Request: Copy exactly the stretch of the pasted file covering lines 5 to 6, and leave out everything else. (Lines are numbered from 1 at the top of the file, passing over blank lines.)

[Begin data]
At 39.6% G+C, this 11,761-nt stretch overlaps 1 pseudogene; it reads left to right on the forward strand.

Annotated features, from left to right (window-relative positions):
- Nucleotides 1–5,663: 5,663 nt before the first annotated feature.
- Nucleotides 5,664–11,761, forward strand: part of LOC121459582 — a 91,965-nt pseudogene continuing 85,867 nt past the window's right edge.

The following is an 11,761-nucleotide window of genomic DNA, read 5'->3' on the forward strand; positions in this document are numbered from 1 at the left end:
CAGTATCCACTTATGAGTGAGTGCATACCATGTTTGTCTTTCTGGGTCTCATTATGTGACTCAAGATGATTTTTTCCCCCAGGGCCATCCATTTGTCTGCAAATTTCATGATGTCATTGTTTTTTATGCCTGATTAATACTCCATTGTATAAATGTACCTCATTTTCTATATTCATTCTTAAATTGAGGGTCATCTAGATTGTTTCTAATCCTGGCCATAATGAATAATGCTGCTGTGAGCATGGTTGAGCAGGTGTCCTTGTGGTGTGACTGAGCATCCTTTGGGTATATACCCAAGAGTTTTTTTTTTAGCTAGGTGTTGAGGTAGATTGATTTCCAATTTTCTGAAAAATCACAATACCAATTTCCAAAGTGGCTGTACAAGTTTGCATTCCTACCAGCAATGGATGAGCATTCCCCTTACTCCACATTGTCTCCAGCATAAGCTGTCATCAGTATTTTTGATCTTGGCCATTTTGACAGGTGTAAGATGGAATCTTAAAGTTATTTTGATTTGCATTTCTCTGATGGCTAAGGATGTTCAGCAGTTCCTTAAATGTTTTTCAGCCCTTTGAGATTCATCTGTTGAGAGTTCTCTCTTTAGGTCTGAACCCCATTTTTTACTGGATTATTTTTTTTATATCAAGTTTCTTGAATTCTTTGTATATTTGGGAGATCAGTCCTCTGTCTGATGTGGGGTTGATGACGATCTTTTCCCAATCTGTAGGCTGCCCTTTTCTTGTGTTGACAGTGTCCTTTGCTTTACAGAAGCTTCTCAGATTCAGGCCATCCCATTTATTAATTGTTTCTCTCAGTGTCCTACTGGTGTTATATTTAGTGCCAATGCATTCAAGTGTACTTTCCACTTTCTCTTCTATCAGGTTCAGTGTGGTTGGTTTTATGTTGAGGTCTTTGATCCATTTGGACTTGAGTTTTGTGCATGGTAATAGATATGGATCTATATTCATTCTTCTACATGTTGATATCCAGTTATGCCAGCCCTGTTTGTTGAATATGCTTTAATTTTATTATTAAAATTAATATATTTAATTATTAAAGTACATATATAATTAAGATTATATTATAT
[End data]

The following is an 11,761-nucleotide window of genomic DNA, read 5'->3' on the forward strand; positions in this document are numbered from 1 at the left end:
CAGTATCCACTTATGAGTGAGTGCATACCATGTTTGTCTTTCTGGGTCTCATTATGTGACTCAAGATGATTTTTTCCCCCAGGGCCATCCATTTGTCTGCAAATTTCATGATGTCATTGTTTTTTATGCCTGATTAATACTCCATTGTATAAATGTACCTCATTTTCTATATTCATTCTTAAATTGAGGGTCATCTAGATTGTTTCTAATCCTGGCCATAATGAATAATGCTGCTGTGAGCATGGTTGAGCAGGTGTCCTTGTGGTGTGACTGAGCATCCTTTGGGTATATACCCAAGAGTTTTTTTTTTAGCTAGGTGTTGAGGTAGATTGATTTCCAATTTTCTGAAAAATCACAATACCAATTTCCAAAGTGGCTGTACAAGTTTGCATTCCTACCAGCAATGGATGAGCATTCCCCTTACTCCACATTGTCTCCAGCATAAGCTGTCATCAGTATTTTTGATCTTGGCCATTTTGACAGGTGTAAGATGGAATCTTAAAGTTATTTTGATTTGCATTTCTCTGATGGCTAAGGATGTTCAGCAGTTCCTTAAATGTTTTTCAGCCCTTTGAGATTCATCTGTTGAGAGTTCTCTCTTTAGGTCTGAACCCCATTTTTTACTGGATTATTTTTTTTATATCAAGTTTCTTGAATTCTTTGTATATTTGGGAGATCAGTCCTCTGTCTGATGTGGGGTTGATGACGATCTTTTCCCAATCTGTAGGCTGCCCTTTTCTTGTGTTGACAGTGTCCTTTGCTTTACAGAAGCTTCTCAGATTCAGGCCATCCCATTTATTAATTGTTTCTCTCAGTGTCCTACTGGTGTTATATTTAGTGCCAATGCATTCAAGTGTACTTTCCACTTTCTCTTCTATCAGGTTCAGTGTGGTTGGTTTTATGTTGAGGTCTTTGATCCATTTGGACTTGAGTTTTGTGCATGGTAATAGATATGGATCTATATTCATTCTTCTACATGTTGATATCCAGTTATGCCAGCCCTGTTTGTTGAATATGCTTTAATTTTATTATTAAAATTAATATATTTAATTATTAAAGTACATATATAATTAAGATTATATTATAT